The first day's journey, and the first evening's adventures; with their consequences
THAT punctual servant of all work, the sun, had just risen, and begun to strike a light on the morning of the thirteenth of May, one thousand eight hundred and twenty-seven, when Mr. Samuel Pickwick burst like another sun from his slumbers, threw open his chamber window, and looked out upon the world beneath. Goswell Street was at his feet, Goswell Street was on his right hand--as far as the eye could reach, Goswell Street extended on his left; and the opposite side of Goswell Street was over the way. "Such," though Mr. Pickwick, "are the narrow views of those philosophers who, content with examining the things that lie before them, look not to the truths which are hidden beyond. As well might I be content to gaze on Goswell Street for ever, without one effort to penetrate to the hidden countries which on every side surround it." And having given vent to this beautiful reflection, Mr. Pickwick proceeded to put himself into his clothes, and his clothes into his portmanteau. Great men are seldom over scrupulous in the arrangement of their attire; the operation of shaving, dressing, and coffee-imbibing was soon performed: and in another hour, Mr. Pickwick, with his portmanteau in his hand, his telescope in his great-coat pocket, and his note-book in his waistcoat, ready for the reception of any discoveries worthy of being noted down, had arrived at the coach stand in St. Martin's-le-Grand.
"Cab!" said Mr. Pickwick.
"Here you are, sir," shouted a strange specimen of the human race, in a sackcloth coat, and apron of the same, who with a brass label and number round his neck, looked as if he were catalogued in some collection of rarities. This was the waterman. "Here you are, sir. Now, then, fust cab!" And the first cab having been fetched from the public-house, where he had been smoking his first pipe, Mr. Pickwick and his portmanteau were thrown into the vehicle.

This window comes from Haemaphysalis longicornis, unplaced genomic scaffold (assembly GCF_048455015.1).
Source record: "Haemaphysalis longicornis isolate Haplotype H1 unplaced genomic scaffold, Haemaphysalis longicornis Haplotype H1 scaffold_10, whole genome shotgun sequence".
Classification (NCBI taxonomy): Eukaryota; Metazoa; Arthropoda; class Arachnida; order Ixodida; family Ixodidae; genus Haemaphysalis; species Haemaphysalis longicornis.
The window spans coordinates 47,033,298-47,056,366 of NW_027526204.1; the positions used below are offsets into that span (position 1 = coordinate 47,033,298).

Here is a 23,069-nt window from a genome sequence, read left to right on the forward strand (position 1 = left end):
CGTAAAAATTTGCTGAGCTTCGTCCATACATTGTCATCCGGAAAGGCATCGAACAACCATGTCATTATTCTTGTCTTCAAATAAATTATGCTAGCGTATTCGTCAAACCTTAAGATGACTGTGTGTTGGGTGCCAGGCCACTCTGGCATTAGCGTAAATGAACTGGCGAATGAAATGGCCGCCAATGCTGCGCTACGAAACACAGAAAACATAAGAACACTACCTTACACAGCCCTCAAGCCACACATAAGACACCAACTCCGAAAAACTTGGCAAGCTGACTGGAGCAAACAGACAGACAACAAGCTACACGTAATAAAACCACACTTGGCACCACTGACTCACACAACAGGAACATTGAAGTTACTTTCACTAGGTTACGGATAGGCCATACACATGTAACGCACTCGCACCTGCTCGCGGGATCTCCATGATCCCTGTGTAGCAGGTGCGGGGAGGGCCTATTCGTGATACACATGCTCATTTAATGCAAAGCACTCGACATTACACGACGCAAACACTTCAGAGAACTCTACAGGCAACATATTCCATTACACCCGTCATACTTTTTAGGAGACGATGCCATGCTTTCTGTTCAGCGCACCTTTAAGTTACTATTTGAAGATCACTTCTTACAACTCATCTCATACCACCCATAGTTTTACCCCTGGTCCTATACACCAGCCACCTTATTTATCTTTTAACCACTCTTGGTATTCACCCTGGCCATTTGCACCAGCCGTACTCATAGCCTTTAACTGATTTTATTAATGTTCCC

"Golden Cross," said Mr. Pickwick.
"Only a bob's vorth, Tommy," cried the driver, sulkily, for the information of his friend the waterman, as the cab drove off.
"How old is that horse, my friend?" inquired Mr. Pickwick, rubbing his nose with the shilling he had reserved for the fare.
"Forty-two," replied the driver, eyeing him askant.
"What!" ejaculated Mr. Pickwick, laying his hand upon his note-book. The driver reiterated his former statement. Mr. Pickwick looked very hard at the man's face, but his features were immovable, so he noted down the fact forth-with.
"And how long do you keep him out at a time?" inquired Mr. Pickwick, searching for further information.
"Two or three veeks," replied the man.
"Weeks!" said Mr. Pickwick in astonishment--and out came the note-book again.
"He lives at Pentonwil when he's at home," observed the driver, coolly, "but we seldom takes him home, on account of his veakness."
"On account of his weakness!" reiterated the perplexed Mr. Pickwick.
"He always falls down when he's took out o' the cab," continued the driver, "but when he's in it, we bears him up werry tight, and takes him in werry short, so as he can't werry well fall down; and we've got a pair o' precious large wheels on, so ven he does move, they run after him, and he must go on--he can't help it."
Mr. Pickwick entered every word of this statement in his note-book, with the view of communicating it to the club, as a singular instance of the tenacity of life in horses, under trying circumstances. The entry was scarcely completed when they reached the Golden Cross. Down jumped the driver, and out got Mr.
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